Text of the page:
A few weeks ago, many in the United States celebrated Thanksgiving, signaling the beginning of multiple winter holidays in the Northern hemisphere. The history behind Thanksgiving is complicated, problematic and violent, thoughtfully-articulated by SIETAR-USA author, Emily Kawasaki in her recent article Everything you Wanted to Know About American Thanksgiving. And, Thanksgiving also serves as an entry point to discuss the complexities of holidays for those celebrating outside their home country.
Holidays represent sentimental and special times and are also accompanied by difficult, bittersweet memories. In addition to this complicated combination of feelings, expats, immigrants and global nomads face the added layer of migratory grief— the feeling of loss associated with living outside of your homeland and the reminder that you are no longer in a familiar context. Put another way, respondents of The Migratory Grief and Loss Questionnaire (MGLQ) described migratory grief, “is like having a part of me cut off” (Casado, et al. 2010). The grief that remains can be likened to the phantom limb pain that amputees experience. Indeed, anyone who has spent significant holidays away from ‘home’—or from one of their homes—will understand the homesickness, saudades, yearning, and longing that arise this time of the year (and other times of year, depending on where and when your cultural traditions and rituals stem from).
Aside from acknowledging the psychological reality of migratory grief, how does one recreate the feeling of ‘home’ during the holidays? After years of international living and working with global families, we’ve discovered a few tips to help global families.
Discover the essence of what is important to you about the holiday/tradition
Ask yourself and talk openly with your family about what is it that most ‘gets you’ about the holiday/tradition? Is it time with loved ones? Eating traditional foods? Watching a sports game? Attending a religious ceremony? Celebrating in another way specific to your family? Identifying what matters the most about a specific holiday/tradition allows you to create space for all the feelings and memories you and your family are experiencing and also helps you imagine the best way to move forward.
We know for instance, that one of the most difficult celebrations for Brazilians when living abroad is New Year’s Eve, or, as we call it in Brazil, Reveillon. Being maybe the only country in the world where everybody wears white and parties hard on this date, Brazilians abroad miss celebrating the beginning of a new year with all the spiritual/mystical traditions and mostly, the joy and hot weather we usually experience during New Year’s Eve parties in the country.
Re-adapt the holiday/tradition for your new environment
Re-imagining a long-standing holiday/tradition in a new context can breathe new life into a previously melancholic situation. Even if the adaptation doesn’t turn out the way you expected, it will make for an excellent story later on!
For Adrienne, the essence of Thanksgiving includes eating homemade food with people she cares about. She discovered this after multiple experiments of how to celebrate Thanksgiving in Brazil; everything from a failed attempt to eat at an American restaurant, only to discover reservations were booked months ago, to hosting a hybrid Thanksgiving-churrasco with pumpkin pie made from the Brazilian desert doce de abobora.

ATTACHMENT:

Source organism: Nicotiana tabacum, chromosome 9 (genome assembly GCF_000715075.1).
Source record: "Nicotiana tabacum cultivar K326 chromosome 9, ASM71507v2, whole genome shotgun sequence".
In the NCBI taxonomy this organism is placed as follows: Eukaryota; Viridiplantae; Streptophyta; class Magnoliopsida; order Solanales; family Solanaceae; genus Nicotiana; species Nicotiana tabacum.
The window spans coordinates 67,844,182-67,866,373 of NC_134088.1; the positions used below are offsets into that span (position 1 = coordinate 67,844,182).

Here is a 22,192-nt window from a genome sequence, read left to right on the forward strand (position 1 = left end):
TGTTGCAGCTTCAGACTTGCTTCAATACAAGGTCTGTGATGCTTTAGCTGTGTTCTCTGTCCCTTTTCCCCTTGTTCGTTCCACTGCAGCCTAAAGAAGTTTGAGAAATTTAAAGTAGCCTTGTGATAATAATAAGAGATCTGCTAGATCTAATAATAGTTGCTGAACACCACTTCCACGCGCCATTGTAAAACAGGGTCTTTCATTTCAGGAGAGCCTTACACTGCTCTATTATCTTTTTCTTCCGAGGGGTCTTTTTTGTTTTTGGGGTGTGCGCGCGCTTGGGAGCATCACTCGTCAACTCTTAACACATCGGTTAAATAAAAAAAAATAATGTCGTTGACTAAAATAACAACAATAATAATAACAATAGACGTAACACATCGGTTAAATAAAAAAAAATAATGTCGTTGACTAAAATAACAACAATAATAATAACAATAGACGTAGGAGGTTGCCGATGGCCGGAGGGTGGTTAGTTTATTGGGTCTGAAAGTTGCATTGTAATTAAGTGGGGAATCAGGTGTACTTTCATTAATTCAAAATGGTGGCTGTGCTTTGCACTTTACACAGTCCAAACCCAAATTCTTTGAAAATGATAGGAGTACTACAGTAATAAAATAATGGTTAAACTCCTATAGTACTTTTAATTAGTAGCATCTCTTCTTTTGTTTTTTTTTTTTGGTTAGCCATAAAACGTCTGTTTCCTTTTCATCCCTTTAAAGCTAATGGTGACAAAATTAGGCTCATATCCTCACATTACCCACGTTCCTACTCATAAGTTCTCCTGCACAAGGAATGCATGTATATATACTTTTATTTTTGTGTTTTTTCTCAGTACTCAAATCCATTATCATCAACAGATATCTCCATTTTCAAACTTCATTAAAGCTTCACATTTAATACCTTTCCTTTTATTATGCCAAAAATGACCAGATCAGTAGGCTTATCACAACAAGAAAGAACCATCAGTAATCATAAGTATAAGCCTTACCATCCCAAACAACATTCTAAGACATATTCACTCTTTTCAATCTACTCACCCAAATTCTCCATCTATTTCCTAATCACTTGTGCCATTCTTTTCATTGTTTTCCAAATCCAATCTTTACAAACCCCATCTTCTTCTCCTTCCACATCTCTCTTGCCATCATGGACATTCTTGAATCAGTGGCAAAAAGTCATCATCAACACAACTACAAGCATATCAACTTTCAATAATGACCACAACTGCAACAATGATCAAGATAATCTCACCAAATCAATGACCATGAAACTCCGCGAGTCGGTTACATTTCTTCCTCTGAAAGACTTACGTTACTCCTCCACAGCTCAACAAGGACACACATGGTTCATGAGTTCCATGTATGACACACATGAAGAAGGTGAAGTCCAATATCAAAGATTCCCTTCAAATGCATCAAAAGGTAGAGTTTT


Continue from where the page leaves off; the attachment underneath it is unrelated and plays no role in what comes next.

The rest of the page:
If you are willing to be flexible, you’ll reap the benefits of re-inventing the holidays, such as developing your own cultural self-awareness based off questions from guests new to the tradition, to receiving offers from other globally-minded folks looking for a shared connection and international experiences.
Make one or two traditional dishes that are significant to you and your family
It’s not always possible to prepare an elaborate feast or bake that special secret-family-recipe, but with some creative thinking along with a little planning and research in the local grocery stores, it’s very possible to create a dish with a festive flavor. Since the sense of smell is most closely linked to memory, and our sense of taste is interconnected to smell, preparing a dish or two is one way to chemically stimulate feeling closer to ‘home’ and far-away loved ones. If cooking is just not your thing, or it’s not possible to prepare something yourself, consider researching restaurants you might be able to order from. Often embassies and consulates will host parties on important national holidays.
What’s key is to be realistic about the types of celebrations that are doable within your current environment, emotional capacity, and family circumstances. Some years, that might mean intentionally doing nothing, and that’s A-Okay. If you’re up it, our recommendation is to pick something to do to celebrate, as small as the action may be, so that you and your family have a way of acknowledging this sentimental time.
All of that being said, let’s not forget that all of us will be obliged to adapt our holiday parties this year due to Covid. Unfortunately, and for very sad reasons, all of us will be a little bit foreign to this year’s celebrations, if we will even be able to call them that. As “adaptation consultants”, we like to use our know-how to help people to always look for the good aspects of even the most difficult situations. In that sense, we invite you to reflect on cultural traditions, celebrations, family get-togethers and use this year’s lack of ambiance to recognize how important rituals are for us human beings, regardless of how we honor them.
In whichever ways you choose to participate (or intentionally not participate), we at Differänce Intercultural wish you and your families a very healthy and peaceful holiday season!